UBC Engineering alum wins coveted Manning Innovation Award

Entrepreneur Geof Auchinleck [BASc (ENPH) ‘81] invents award-winning "Bloodtrack". (Photo provided by Geoffrey Auchinleck)
Geof Auchinleck in Ottawa accepting the Manning Innovation Encana Principal Award, one of our country’s top awards championing innovative achievement. (Photo provided by Geoffrey Auchinleck)

Geof Auchinleck graduated from UBC in 1981 with a BASc in Engineering Physics – and with absolutely no idea where or how to start his career. “Like most engineering physicists,” he reflects with a broad smile on his face, “I was qualified for absolutely nothing. You could do just about anything, but you didn’t have any idea what to do.” However, 31 years later, on October 17, 2012, he found himself standing on a stage in Ottawa accepting the Manning Innovation Encana Principal Award, one of our country’s top awards championing innovative achievement.

Geof won the award for his invention and successful commercialization of “Bloodtrack – An Advanced Transfusion Management System”, which revolutionized the process of blood management. Bloodtrack improves blood banking and transfusion safety and efficiency by electronically tracking units of blood meant for transfusion, ensuring that the correct blood is transfused into the correct patient in the correct manner, while creating an audit trail to allow for later review. Where implemented, Bloodtrack has resulted in a massive reduction in the units of blood wasted, a 52% decrease in the labour required by blood management systems and, most importantly, a marked drop in the number of fatalities or near-fatalities caused by mistakes in blood management.

Because of Bloodtrack and his other projects (he currently holds 16 US patents), Geof is now an internationally recognized inventor. However, he will be the first to admit that his road to success was neither straight nor predictable. In fact, it began when he found a mentor in a very unlikely place. Soon after graduating, Geof applied for a job and landed an interview with Dr. Jim McEwen, head of the VGH Biomedical Engineering Department and a fellow UBC Engineering graduate. The two men instantly connected through their UBC experiences and Dr. McEwen saw promise in young Geof, offering him a job on his research team at VGH and becoming a very valuable mentor and friend.

From there, Geof’s career took off. Working with Dr. McEwen, he became part of a company called Andronic Devices Ltd. in 1985, creating the first robot specifically designed to assist in surgery. He then went on to work on blood lab automation in the pathology and biochemistry labs at UBC, funded by the laboratory giant MDS Labs. When, in 1997, MDS moved its labs to Ontario, he took a risk and spun out his own company with business partner Lyn Sharman, called Neoteric Technology Ltd. Not long after that, Neoteric made Bloodtrack a reality.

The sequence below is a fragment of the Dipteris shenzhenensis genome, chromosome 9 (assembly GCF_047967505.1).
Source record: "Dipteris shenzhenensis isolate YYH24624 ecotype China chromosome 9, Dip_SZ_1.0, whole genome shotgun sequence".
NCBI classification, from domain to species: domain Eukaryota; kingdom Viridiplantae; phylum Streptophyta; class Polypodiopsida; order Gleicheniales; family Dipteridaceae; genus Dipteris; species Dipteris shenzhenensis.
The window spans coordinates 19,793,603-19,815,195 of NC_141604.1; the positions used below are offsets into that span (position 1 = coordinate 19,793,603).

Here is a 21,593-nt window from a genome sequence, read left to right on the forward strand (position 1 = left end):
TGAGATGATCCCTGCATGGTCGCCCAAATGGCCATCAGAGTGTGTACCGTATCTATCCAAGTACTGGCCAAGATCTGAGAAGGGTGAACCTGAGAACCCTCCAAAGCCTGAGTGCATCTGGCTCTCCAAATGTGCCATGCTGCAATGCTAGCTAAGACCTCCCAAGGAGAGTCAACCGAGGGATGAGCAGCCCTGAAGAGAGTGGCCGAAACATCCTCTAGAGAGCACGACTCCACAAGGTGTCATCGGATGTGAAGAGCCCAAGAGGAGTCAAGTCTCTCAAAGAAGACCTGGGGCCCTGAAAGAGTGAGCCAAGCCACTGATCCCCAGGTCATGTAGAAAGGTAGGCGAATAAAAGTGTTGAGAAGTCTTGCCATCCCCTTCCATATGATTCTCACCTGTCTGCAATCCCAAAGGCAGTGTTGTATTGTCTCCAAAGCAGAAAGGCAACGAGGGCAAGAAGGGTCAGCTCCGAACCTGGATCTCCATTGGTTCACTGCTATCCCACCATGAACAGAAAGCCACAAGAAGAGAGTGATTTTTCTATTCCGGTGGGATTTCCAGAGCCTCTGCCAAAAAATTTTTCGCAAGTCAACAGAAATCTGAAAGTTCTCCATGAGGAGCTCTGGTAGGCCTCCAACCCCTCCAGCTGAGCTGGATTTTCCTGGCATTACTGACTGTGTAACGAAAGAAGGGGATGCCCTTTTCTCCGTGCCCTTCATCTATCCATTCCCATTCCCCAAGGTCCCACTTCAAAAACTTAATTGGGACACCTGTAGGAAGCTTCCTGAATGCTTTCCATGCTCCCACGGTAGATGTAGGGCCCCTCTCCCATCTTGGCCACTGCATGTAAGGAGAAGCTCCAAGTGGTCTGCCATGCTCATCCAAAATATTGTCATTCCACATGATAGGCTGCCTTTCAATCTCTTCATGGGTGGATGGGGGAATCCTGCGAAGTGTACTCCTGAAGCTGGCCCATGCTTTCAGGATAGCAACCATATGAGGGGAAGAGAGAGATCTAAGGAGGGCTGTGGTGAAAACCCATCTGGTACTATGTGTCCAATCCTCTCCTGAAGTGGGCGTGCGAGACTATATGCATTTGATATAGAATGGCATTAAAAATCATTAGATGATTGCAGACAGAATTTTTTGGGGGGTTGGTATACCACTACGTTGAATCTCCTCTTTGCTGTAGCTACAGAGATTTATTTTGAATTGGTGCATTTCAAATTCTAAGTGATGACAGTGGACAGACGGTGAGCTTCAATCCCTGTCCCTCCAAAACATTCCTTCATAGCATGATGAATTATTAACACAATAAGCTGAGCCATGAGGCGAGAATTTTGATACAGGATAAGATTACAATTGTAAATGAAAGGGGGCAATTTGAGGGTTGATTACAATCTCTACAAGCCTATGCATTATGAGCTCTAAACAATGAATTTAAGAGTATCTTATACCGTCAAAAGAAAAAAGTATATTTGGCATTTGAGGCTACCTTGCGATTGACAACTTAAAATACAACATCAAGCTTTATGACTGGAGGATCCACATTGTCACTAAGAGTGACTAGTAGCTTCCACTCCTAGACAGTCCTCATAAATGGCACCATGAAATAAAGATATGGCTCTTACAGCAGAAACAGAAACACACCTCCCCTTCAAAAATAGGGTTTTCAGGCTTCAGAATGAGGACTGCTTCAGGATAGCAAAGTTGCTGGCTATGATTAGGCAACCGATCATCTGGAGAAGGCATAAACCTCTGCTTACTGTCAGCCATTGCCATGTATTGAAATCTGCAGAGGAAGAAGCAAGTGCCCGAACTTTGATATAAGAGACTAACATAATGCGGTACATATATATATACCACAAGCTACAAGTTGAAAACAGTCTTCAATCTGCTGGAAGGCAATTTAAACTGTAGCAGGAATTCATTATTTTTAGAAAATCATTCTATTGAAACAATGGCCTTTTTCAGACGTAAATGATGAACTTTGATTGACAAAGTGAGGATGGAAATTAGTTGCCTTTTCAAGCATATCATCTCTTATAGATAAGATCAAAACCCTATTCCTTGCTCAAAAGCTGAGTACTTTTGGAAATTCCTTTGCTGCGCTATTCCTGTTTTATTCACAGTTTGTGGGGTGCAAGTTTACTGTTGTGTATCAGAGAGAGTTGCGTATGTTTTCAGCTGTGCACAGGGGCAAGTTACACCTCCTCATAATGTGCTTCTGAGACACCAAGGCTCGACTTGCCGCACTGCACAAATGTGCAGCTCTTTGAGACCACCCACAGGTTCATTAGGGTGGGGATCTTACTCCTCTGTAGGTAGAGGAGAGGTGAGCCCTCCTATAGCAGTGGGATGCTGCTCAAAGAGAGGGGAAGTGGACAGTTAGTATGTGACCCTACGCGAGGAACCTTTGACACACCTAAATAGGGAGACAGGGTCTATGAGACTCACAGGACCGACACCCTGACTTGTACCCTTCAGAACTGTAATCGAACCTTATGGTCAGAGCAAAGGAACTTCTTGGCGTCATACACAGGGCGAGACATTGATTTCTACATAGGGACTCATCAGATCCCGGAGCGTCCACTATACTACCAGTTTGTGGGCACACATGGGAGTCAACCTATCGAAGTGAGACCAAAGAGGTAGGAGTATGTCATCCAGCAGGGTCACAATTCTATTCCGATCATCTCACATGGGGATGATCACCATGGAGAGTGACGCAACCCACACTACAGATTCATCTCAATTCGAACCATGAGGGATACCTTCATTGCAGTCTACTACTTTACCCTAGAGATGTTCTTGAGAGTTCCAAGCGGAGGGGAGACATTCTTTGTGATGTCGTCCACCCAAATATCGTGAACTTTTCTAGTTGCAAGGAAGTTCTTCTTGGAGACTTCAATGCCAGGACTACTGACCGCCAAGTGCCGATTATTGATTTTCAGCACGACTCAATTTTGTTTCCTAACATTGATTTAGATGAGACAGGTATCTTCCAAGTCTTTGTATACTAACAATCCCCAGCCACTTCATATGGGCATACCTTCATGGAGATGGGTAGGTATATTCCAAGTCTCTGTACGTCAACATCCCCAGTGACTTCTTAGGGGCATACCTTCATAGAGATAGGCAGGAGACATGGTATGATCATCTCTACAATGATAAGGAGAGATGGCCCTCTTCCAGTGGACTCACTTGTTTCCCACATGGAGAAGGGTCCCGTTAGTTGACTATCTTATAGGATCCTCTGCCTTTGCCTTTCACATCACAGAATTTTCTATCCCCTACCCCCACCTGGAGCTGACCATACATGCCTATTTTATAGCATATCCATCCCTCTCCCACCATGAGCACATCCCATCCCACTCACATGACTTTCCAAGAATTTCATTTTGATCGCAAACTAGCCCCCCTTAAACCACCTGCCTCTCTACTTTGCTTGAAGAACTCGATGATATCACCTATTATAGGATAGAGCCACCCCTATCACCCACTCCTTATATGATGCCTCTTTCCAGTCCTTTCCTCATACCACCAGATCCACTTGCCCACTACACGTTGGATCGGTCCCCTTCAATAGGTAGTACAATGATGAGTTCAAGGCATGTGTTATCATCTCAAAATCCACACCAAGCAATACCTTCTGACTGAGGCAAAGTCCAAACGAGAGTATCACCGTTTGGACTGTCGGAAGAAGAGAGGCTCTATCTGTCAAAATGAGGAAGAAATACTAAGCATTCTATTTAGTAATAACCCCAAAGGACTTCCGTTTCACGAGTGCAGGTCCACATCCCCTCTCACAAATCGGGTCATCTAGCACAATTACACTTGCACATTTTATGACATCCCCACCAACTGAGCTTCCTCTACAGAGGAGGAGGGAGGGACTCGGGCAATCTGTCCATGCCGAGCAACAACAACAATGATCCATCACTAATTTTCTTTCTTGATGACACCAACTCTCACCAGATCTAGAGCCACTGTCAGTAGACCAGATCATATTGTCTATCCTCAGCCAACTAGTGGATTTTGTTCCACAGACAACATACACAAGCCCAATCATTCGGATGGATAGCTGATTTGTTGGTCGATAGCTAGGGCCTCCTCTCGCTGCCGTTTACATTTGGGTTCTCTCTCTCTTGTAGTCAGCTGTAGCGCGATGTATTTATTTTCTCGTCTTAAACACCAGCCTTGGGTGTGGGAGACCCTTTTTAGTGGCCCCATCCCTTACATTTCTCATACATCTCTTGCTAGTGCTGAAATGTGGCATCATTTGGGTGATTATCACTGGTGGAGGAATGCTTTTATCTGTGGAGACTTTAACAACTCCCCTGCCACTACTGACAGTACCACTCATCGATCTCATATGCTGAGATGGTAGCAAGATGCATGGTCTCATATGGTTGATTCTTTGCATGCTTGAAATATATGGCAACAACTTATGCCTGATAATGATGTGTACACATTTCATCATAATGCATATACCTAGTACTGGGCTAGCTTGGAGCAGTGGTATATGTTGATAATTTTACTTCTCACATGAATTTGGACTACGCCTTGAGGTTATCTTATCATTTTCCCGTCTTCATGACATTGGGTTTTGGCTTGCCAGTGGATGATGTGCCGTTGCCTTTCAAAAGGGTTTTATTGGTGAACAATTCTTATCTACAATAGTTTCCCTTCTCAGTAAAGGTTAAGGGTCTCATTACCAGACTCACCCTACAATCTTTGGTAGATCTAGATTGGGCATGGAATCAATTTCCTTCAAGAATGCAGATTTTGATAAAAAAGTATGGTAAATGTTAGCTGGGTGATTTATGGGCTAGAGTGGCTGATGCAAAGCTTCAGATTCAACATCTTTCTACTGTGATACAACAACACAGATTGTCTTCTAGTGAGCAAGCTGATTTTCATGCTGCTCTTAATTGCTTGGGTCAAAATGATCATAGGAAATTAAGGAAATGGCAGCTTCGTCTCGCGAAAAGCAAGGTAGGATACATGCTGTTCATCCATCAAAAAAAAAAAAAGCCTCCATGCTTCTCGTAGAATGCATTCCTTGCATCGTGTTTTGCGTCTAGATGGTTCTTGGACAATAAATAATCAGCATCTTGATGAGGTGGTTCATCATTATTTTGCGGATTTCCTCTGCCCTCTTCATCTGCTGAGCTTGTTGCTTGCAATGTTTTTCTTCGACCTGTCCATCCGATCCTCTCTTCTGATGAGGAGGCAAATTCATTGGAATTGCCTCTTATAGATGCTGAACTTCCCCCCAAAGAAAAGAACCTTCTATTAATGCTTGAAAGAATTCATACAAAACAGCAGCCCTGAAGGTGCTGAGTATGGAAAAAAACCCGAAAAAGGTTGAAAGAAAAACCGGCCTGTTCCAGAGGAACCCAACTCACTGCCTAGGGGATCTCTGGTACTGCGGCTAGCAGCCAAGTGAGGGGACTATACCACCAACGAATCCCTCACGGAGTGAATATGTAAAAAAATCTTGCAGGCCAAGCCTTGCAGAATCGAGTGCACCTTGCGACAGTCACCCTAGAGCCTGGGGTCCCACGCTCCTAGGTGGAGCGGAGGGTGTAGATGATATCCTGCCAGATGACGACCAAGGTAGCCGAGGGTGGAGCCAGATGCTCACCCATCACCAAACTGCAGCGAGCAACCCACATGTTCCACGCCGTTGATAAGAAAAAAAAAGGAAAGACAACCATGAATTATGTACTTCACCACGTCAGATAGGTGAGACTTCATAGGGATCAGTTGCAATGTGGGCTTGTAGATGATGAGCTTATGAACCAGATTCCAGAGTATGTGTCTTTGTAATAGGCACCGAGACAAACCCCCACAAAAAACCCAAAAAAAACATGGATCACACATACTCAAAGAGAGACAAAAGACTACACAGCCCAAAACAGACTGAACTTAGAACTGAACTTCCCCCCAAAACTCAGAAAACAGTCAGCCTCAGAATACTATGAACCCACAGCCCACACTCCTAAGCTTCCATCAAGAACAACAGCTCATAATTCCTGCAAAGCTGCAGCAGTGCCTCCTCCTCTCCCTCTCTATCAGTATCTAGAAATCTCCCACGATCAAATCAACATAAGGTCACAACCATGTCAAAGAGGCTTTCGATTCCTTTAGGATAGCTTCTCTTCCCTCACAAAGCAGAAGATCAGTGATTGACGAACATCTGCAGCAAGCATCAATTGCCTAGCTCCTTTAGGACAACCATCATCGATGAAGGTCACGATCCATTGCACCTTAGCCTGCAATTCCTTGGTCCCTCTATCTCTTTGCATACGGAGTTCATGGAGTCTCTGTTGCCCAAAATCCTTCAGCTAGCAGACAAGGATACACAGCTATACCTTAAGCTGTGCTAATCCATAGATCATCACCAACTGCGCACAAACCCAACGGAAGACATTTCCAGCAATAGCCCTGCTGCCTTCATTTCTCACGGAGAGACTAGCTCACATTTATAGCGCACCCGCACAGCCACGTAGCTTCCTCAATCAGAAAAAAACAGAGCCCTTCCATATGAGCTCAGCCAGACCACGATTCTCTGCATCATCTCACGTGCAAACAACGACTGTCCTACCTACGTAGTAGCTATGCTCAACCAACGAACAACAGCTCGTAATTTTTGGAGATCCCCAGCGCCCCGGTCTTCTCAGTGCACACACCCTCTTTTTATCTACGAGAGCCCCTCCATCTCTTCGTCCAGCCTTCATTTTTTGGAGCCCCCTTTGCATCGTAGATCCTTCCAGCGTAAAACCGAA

The day after receiving his Manning Innovation Award, Geof spoke at the Manning Symposium at Carleton University, espousing the need for more innovation in Canada. “Canada should lead in innovation because we can afford it,” he argues, “We have the responsibility.” Geof sees entrepreneurship as integral to innovation and for this reason, among others, he is passionate about mentoring and fostering entrepreneurship in engineering students and other young potential business owners while at university. Geof supports the entrepreneurship@ubc program at UBC as both a donor and volunteer, and has mentored and supported more than 30 startup companies over the past ten years.

Geof fondly recounts his own experience of how a fellow entrepreneur unexpectedly helped him find his feet. Right before he left MDS in 1997 he met with Doug Philips, one of the founders of MDS and a fellow entrepreneur. Geof planned to ask him for the rights to MDS’ Vancouver-based projects, as well as severance pay, which he hoped he could put against the startup costs. “I marched into his office, basically with an ultimatum, and expecting him to call security to throw me out of the building”, Geof recounts. “Instead, Doug Philips sits back and he says, ‘Ah, I love entrepreneurs! How much do you need?’” In Geof’s first real experience with typical entrepreneurial comradery, Doug Philips put $60,000 into Geof’s new startup, Neoteric, and asked for absolutely nothing in return.

The moral of the story, Geof says, is that graduates who ask for it will certainly receive assistance from other entrepreneurs and, with a bit of luck, they may also meet an important mentor who will give them a chance and guide them along their way to success. “Do it now,” Geof recommends to engineering students and recent graduates looking to start their own businesses, “Don’t wait for the costs of life to add up.” 

As his final piece of advice to a new generation of entrepreneurs, Geof recites the mantra that he lives by and that he believes has greatly contributed to his success and eventually to his Manning Innovation Encana Principal Award: “If not you, then who? If not now, then when?”

In January, 2012, Geof started a new company with one of his former Neoteric colleagues, Paul Sharman, called Claris Healthcare. Claris Healthcare is looking at health and structural issues and designing internet-based technology aimed at the dual goal of keeping senior citizens in their homes and out of acute care hospitals longer, while enabling them to increase connectivity with both healthcare providers and loved ones.

For more information on Claris Healthcare, see: http://www.clarishealthcare.com/about-us/